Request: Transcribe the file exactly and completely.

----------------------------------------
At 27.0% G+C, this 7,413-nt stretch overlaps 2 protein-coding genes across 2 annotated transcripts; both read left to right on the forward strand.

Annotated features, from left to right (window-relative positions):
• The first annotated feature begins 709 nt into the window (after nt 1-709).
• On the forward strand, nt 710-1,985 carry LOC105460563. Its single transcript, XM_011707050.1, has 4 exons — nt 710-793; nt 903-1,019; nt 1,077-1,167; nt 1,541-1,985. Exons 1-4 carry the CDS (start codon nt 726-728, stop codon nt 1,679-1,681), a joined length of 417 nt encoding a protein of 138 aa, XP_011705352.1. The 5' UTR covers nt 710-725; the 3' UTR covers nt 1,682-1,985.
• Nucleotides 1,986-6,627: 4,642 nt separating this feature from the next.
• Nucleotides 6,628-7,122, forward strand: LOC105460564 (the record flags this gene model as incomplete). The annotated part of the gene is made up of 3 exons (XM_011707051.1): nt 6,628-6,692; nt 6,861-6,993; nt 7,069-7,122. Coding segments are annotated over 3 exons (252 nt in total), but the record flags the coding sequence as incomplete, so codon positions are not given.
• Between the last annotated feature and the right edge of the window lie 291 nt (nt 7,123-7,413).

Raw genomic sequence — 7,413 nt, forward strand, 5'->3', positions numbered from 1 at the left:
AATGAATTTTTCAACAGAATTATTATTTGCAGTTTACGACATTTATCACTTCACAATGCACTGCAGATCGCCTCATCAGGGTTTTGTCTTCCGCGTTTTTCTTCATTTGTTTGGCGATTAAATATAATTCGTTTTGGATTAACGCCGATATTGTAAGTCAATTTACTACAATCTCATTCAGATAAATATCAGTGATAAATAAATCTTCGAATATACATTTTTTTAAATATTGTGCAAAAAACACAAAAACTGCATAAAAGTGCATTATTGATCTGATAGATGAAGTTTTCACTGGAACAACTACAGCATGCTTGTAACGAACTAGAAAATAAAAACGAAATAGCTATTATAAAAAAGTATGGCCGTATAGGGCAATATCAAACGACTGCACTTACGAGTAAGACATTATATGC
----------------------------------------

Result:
At 27.0% G+C, this 7,413-nt stretch overlaps 2 protein-coding genes across 2 annotated transcripts; both read left to right on the forward strand.

Annotated features, from left to right (window-relative positions):
• The first annotated feature begins 709 nt into the window (after nt 1-709).
• On the forward strand, nt 710-1,985 carry LOC105460563. Its single transcript, XM_011707050.1, has 4 exons — nt 710-793; nt 903-1,019; nt 1,077-1,167; nt 1,541-1,985. Exons 1-4 carry the CDS (start codon nt 726-728, stop codon nt 1,679-1,681), a joined length of 417 nt encoding a protein of 138 aa, XP_011705352.1. The 5' UTR covers nt 710-725; the 3' UTR covers nt 1,682-1,985.
• Nucleotides 1,986-6,627: 4,642 nt separating this feature from the next.
• Nucleotides 6,628-7,122, forward strand: LOC105460564 (the record flags this gene model as incomplete). The annotated part of the gene is made up of 3 exons (XM_011707051.1): nt 6,628-6,692; nt 6,861-6,993; nt 7,069-7,122. Coding segments are annotated over 3 exons (252 nt in total), but the record flags the coding sequence as incomplete, so codon positions are not given.
• Between the last annotated feature and the right edge of the window lie 291 nt (nt 7,123-7,413).

Raw genomic sequence — 7,413 nt, forward strand, 5'->3', positions numbered from 1 at the left:
AATGAATTTTTCAACAGAATTATTATTTGCAGTTTACGACATTTATCACTTCACAATGCACTGCAGATCGCCTCATCAGGGTTTTGTCTTCCGCGTTTTTCTTCATTTGTTTGGCGATTAAATATAATTCGTTTTGGATTAACGCCGATATTGTAAGTCAATTTACTACAATCTCATTCAGATAAATATCAGTGATAAATAAATCTTCGAATATACATTTTTTTAAATATTGTGCAAAAAACACAAAAACTGCATAAAAGTGCATTATTGATCTGATAGATGAAGTTTTCACTGGAACAACTACAGCATGCTTGTAACGAACTAGAAAATAAAAACGAAATAGCTATTATAAAAAAGTATGGCCGTATAGGGCAATATCAAACGACTGCACTTACGAGTAAGACATTATATGC